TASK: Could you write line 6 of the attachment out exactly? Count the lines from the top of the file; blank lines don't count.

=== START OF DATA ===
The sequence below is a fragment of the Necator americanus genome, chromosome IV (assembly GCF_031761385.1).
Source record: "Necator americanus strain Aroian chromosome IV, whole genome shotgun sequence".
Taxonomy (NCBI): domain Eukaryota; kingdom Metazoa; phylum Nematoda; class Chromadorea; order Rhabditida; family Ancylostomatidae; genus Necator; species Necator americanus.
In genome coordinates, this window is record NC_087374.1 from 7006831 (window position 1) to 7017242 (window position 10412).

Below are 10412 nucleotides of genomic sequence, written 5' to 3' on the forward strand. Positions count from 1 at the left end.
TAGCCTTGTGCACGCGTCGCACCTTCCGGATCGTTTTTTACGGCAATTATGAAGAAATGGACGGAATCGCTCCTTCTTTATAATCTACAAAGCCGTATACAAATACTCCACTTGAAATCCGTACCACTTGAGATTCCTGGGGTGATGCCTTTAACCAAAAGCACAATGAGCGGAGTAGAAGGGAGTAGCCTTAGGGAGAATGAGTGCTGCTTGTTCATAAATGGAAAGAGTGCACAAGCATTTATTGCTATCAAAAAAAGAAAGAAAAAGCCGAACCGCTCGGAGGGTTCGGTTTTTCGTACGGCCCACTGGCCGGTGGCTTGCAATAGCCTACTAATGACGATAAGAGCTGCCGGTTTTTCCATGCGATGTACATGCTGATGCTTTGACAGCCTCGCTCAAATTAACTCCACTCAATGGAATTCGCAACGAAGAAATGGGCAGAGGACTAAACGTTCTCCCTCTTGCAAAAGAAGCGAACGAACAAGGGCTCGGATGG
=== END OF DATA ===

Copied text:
TAGCCTTGTGCACGCGTCGCACCTTCCGGATCGTTTTTTACGGCAATTATGAAGAAATGGACGGAATCGCTCCTTCTTTATAATCTACAAAGCCGTATACAAATACTCCACTTGAAATCCGTACCACTTGAGATTCCTGGGGTGATGCCTTTAACCAAAAGCACAATGAGCGGAGTAGAAGGGAGTAGCCTTAGGGAGAATGAGTGCTGCTTGTTCATAAATGGAAAGAGTGCACAAGCATTTATTGCTATCAAAAAAAGAAAGAAAAAGCCGAACCGCTCGGAGGGTTCGGTTTTTCGTACGGCCCACTGGCCGGTGGCTTGCAATAGCCTACTAATGACGATAAGAGCTGCCGGTTTTTCCATGCGATGTACATGCTGATGCTTTGACAGCCTCGCTCAAATTAACTCCACTCAATGGAATTCGCAACGAAGAAATGGGCAGAGGACTAAACGTTCTCCCTCTTGCAAAAGAAGCGAACGAACAAGGGCTCGGATGG